Nov. 14, 2012

Appraisal expert Joan Trice, who helped produce NAHB's Appraisal Primer, answers a frequently-asked question about low appraisals.

Q: How is it possible that appraisals for the homes we build are coming in below the cost to construct them? Where are they getting these numbers?

A: Everywhere you turn these days there is an article about low appraisals, talking heads on morning talk shows exclaiming that appraisers are incompetent — or worse, you hear a personal war story.

There are only two possible answers to the question: the appraiser is right or the appraiser is wrong.

And the appraiser could be right. Market conditions do exist in some parts of the country that would indicate that the market cannot support the cost of a home's construction.Those markets have low demand and excess supply.

When the appraiser is wrong, you may oftentimes have an inexperienced or geographically incompetent appraiser. If the appraiser fails to analyze inventory, he or she will not recognize a market that has stabilized, or that is at the starting point of an upward slope. Appraisers must carefully verify terms of sale and the condition of comparable sales and competing properties.

So…how does a builder effectively manage this problem? Don’t wait until there is a problem. Order your own appraisal before you ever break ground. Leverage the appraisal process as a consulting assignment. Don’t build what will not yield maximum profits. While it’s easy to make the mistake of building features whose market values are less than cost, the sweet spot is to build homes that have exponentially greater profit margins. It can be done, especially where land values have contracted and the builder has the opportunity to enjoy the benefits of buying smart.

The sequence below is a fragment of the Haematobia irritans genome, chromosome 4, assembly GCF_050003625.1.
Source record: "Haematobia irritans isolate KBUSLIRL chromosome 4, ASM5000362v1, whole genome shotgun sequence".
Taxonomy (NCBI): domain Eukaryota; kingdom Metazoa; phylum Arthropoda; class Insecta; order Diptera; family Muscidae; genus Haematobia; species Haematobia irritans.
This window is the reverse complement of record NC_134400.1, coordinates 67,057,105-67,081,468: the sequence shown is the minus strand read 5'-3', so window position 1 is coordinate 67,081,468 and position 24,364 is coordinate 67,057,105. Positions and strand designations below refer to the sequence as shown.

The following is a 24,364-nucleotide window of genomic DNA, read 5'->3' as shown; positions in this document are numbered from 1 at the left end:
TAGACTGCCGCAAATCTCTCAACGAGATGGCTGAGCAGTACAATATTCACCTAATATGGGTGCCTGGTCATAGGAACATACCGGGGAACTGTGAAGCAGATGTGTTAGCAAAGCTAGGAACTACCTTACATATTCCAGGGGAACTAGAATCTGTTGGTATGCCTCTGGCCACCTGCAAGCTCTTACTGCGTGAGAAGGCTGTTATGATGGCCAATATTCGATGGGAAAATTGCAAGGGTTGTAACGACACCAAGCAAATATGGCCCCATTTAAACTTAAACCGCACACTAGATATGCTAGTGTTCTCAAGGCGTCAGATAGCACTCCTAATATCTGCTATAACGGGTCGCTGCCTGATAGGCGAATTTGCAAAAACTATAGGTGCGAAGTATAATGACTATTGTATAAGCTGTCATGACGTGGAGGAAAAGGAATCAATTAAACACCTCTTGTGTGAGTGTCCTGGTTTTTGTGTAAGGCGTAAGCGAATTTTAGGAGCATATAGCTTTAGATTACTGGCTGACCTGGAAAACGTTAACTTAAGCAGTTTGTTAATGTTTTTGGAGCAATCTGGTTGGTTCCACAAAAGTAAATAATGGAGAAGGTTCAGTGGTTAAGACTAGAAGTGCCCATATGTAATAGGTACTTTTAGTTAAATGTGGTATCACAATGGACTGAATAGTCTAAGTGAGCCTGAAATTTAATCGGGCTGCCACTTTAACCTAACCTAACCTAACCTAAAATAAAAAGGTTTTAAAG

That pre-construction appraisal will give the buyer confidence in the transaction. The borrower cannot use that appraisal for loan application purposes, but if the lender will accept that same appraiser, the appraisal that will be ordered at the time of application can be done with that same appraiser.

Remember that it is the borrower, not the lender or broker, who pays for and receives a copy of the appraisal. You can guide your customer as to how to examine the credentials of the appraiser at time of engagement. If the appraiser is not experienced in new construction, or is not geographically competent, these potential pitfalls should be addressed early in the process. If you have these legitimate arguments, demand a new appraiser — before, not after, you receive a flawed appraisal.

If you are in receipt of a low appraisal you may legitimately challenge it only if you believe the appraiser has made a substantial error. You must be able to prove either that the appraiser made a mistake in reporting the facts — such as the square footage, for example — or has ignored more comparable sales, or has chosen inappropriate comparable sales.

Keep in mind that it is always best to avoid problems than to mitigate them. It is best to address the appraisal early in the process rather than after you have received bad news.


 Joan N. Trice is the editor and publisher of Appraisal Buzz, an email publication circulated to 72,000 subscribers. In addition to the Buzz, Joan hosts the annual Valuation Expo, the largest conference for the valuation community that attracts the thought leaders as keynotes and speakers.

Trice also hosts the Collateral Risk Network of lenders, government agencies, Wall Street, vendor management companies and appraisers.

Trice Appraisal, Inc., a company she founded in 1986 and owned with her brother was the largest appraisal firm in the Mid Atlantic region.

Clearbox® is her most recent venture.

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